RE­FLEC­TION: MATH­E­MAT­I­CAL IDEAS IN EARLY PHILIP­PINE SO­CI­ETY BY RI­CARDO MANAPAT

Sun.Star Pampanga - - PERSPECTIVE! -

GLENN Y. SIGUA

Do I agree with Fray Gas­par de San Agustin wrote in 1703 that Ta­ga­logs in count­ing are un­re­li­able and bad math­e­ma­ti­cians? Yes: • It is un­re­li­able be­cause at that time Filipinos pos­sessed min­i­mal in­tel­lec­tual skills. They are be­ing de­prived in send­ing them to school that is why they call them­selves as “In­dios”.

• If the weather con­di­tion is not fair, the prac­tices about ob­serv­ing the “bu­lan or arao” are not quite re­li­able and another ex­am­ple is the unit of mea­sure us­ing the body parts. No: • Be­fore the present civ­i­liza­tion, those count­ings were agreed upon by our early an­ces­tors in their day to day liv­ing which un­til now is use­ful. Ex­am­ples, how do they know the time?...its morn­ing?...change of sea­sons? By sim­ply ob­serv­ing the po­si­tion and move­ments of the sun(tala), once the cock crows and look­ing at the trees or plants(taglagas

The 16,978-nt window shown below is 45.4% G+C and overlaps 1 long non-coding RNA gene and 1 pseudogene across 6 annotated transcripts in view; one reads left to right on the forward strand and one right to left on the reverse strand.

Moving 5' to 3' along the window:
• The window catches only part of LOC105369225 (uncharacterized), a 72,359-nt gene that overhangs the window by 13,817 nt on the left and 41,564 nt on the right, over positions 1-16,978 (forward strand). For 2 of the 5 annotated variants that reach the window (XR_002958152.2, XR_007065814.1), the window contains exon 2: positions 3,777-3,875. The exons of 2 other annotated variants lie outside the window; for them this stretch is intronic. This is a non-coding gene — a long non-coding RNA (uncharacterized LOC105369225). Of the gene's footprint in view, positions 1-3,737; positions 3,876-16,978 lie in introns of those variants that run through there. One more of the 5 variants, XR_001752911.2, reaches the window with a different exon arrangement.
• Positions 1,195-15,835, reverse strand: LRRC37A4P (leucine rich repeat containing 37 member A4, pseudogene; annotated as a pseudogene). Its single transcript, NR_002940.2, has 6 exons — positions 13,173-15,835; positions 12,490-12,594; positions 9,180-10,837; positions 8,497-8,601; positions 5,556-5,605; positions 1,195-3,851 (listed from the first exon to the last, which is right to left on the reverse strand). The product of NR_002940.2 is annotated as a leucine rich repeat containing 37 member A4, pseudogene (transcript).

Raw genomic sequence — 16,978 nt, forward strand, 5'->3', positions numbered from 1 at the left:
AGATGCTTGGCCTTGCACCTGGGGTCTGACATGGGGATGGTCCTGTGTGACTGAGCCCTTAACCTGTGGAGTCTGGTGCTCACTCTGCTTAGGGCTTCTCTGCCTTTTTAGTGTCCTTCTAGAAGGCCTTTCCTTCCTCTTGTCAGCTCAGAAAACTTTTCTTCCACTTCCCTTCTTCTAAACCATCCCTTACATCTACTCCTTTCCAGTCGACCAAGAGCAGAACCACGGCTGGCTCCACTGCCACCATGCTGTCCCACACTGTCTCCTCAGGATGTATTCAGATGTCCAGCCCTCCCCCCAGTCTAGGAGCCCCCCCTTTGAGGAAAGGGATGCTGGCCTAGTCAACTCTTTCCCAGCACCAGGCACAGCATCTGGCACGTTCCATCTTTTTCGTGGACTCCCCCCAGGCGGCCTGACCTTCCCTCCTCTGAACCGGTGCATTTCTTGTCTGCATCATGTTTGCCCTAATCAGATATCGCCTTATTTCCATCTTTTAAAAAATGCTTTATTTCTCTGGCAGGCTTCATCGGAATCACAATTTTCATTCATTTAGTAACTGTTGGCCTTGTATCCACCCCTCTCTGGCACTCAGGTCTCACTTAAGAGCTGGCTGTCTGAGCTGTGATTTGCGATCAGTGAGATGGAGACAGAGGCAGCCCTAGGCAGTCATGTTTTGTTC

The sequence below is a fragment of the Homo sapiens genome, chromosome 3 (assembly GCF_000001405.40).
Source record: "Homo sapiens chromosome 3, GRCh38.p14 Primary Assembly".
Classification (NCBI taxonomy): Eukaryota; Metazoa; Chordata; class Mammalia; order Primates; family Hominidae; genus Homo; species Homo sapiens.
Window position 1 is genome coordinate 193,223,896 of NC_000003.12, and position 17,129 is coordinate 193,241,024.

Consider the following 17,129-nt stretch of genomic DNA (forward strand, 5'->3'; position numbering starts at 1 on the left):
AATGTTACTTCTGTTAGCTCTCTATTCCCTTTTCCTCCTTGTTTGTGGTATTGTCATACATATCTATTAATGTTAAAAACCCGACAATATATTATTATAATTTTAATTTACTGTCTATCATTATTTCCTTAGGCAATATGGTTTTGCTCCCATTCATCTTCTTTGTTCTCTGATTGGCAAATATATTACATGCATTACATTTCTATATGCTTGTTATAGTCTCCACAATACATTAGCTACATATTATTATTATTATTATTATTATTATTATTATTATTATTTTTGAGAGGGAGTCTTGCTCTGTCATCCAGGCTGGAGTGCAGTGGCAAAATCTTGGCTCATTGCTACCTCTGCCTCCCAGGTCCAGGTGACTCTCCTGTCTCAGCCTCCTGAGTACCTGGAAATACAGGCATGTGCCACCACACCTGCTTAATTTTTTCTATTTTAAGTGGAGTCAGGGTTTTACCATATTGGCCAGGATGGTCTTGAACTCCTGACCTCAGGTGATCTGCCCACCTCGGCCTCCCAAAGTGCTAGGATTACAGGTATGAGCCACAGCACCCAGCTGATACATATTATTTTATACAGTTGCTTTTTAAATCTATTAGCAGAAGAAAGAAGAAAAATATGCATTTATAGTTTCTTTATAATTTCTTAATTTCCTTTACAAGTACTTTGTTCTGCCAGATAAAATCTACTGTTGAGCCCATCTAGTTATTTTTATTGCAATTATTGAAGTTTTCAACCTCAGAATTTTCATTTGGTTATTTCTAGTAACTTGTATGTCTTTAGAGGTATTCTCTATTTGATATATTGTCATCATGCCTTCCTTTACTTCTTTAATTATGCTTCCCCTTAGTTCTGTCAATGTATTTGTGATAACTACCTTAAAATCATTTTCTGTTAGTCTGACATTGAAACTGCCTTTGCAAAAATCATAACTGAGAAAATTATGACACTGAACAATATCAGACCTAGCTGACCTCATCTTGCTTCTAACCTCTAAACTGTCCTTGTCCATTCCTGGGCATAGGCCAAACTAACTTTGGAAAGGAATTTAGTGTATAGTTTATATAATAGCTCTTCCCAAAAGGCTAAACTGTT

• Ta­ga­logs are not bad math­e­ma­ti­cian. In fact dur­ing the pre-col­o­niza­tion, they are cos­me­tol­o­gists, en­vi­ron­men­tal­ists, agri­cul­tur­ist(har­vest­ing time) and they are good in ab­stract and ge­om­e­try ( e.g. build­ing a large ves­sel wherein they can build another smaller ves­sels that will be fit to one another ves­sels and the weav­ing pat­terns). Per­haps, the early Filipino math­e­ma­ti­cians are just care­less maybe they are too much over­whelmed to some­thing. That is why those ideas and prin­ci­ples are not prop­erly doc­u­mented for the fu­ture use or maybe doc­u­men­ta­tion is just not part of their cul­ture, much like the in­dige­nous peo­ple of the other coun­tries.

— oOo— The au­thor is Teacher III at EPNHS

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